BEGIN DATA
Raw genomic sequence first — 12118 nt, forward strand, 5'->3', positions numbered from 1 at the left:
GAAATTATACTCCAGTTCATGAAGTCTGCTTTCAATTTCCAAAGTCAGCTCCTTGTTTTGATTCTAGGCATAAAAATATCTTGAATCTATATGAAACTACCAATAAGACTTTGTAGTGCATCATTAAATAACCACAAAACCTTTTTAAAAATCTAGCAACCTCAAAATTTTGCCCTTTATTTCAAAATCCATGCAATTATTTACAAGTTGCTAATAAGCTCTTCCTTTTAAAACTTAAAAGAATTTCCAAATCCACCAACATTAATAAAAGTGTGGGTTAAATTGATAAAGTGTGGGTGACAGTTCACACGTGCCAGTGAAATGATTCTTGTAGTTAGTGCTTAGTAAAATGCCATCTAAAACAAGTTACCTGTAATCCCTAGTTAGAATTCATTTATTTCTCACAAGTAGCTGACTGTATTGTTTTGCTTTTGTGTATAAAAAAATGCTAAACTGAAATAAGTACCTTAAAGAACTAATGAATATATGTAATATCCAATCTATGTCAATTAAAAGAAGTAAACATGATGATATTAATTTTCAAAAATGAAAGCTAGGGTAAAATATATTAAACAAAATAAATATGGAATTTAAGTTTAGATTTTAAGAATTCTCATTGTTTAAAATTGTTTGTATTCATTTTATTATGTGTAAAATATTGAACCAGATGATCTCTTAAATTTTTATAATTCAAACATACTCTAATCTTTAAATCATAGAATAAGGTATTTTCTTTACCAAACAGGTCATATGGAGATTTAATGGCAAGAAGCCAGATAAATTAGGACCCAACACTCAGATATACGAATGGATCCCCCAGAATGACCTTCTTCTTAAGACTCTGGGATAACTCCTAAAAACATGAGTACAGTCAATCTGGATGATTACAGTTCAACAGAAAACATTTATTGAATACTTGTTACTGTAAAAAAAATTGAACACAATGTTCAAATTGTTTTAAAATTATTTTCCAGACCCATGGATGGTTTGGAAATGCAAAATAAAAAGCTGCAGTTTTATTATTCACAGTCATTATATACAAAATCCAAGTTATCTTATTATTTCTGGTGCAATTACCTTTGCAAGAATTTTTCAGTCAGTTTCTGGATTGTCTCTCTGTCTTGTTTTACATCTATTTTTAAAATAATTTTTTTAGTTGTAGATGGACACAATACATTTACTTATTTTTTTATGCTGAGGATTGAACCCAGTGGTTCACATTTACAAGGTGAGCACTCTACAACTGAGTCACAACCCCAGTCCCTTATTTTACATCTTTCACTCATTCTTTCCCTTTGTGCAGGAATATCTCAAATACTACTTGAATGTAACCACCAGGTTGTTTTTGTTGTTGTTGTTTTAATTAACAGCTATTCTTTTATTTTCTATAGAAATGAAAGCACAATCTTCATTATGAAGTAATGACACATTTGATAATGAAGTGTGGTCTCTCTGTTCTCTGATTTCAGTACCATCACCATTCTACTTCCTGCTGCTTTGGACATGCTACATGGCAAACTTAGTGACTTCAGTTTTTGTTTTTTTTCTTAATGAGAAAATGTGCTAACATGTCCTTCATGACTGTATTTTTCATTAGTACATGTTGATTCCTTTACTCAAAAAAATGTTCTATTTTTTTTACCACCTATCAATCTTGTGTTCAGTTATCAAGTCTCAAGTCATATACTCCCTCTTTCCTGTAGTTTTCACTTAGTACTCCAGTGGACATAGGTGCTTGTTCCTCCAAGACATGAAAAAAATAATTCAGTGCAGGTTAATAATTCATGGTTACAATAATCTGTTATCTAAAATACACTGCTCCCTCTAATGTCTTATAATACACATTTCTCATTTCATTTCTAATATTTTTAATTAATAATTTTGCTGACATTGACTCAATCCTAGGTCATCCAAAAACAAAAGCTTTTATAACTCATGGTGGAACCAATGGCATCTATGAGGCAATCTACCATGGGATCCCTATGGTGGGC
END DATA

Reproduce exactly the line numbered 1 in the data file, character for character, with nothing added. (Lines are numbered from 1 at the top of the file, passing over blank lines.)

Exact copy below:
Raw genomic sequence first — 12118 nt, forward strand, 5'->3', positions numbered from 1 at the left: